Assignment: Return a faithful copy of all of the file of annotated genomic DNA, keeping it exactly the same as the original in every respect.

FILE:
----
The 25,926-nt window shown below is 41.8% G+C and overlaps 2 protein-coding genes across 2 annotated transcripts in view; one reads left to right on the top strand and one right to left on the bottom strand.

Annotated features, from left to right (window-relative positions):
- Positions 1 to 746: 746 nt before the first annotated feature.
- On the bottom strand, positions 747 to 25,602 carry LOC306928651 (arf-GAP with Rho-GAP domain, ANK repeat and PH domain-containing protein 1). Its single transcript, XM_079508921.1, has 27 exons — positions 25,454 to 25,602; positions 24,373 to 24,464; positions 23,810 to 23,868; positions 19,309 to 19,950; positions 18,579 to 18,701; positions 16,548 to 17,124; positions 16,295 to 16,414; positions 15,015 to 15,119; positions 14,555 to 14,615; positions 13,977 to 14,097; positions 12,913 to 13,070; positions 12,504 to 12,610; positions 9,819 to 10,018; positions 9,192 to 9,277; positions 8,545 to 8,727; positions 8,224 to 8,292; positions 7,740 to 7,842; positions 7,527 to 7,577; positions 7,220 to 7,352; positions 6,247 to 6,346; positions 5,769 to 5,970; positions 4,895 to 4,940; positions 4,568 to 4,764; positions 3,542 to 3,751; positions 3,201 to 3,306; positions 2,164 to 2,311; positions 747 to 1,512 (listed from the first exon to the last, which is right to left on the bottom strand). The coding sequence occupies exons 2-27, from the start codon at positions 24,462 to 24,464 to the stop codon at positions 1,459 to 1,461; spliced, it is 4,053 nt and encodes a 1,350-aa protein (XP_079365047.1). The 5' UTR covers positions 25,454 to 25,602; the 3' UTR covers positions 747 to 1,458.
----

The 25,926-nt window shown below is 41.8% G+C and overlaps 2 protein-coding genes across 2 annotated transcripts in view; one reads left to right on the top strand and one right to left on the bottom strand.

Annotated features, from left to right (window-relative positions):
- Positions 1 to 746: 746 nt before the first annotated feature.
- On the bottom strand, positions 747 to 25,602 carry LOC306928651 (arf-GAP with Rho-GAP domain, ANK repeat and PH domain-containing protein 1). Its single transcript, XM_079508921.1, has 27 exons — positions 25,454 to 25,602; positions 24,373 to 24,464; positions 23,810 to 23,868; positions 19,309 to 19,950; positions 18,579 to 18,701; positions 16,548 to 17,124; positions 16,295 to 16,414; positions 15,015 to 15,119; positions 14,555 to 14,615; positions 13,977 to 14,097; positions 12,913 to 13,070; positions 12,504 to 12,610; positions 9,819 to 10,018; positions 9,192 to 9,277; positions 8,545 to 8,727; positions 8,224 to 8,292; positions 7,740 to 7,842; positions 7,527 to 7,577; positions 7,220 to 7,352; positions 6,247 to 6,346; positions 5,769 to 5,970; positions 4,895 to 4,940; positions 4,568 to 4,764; positions 3,542 to 3,751; positions 3,201 to 3,306; positions 2,164 to 2,311; positions 747 to 1,512 (listed from the first exon to the last, which is right to left on the bottom strand). The coding sequence occupies exons 2-27, from the start codon at positions 24,462 to 24,464 to the stop codon at positions 1,459 to 1,461; spliced, it is 4,053 nt and encodes a 1,350-aa protein (XP_079365047.1). The 5' UTR covers positions 25,454 to 25,602; the 3' UTR covers positions 747 to 1,458.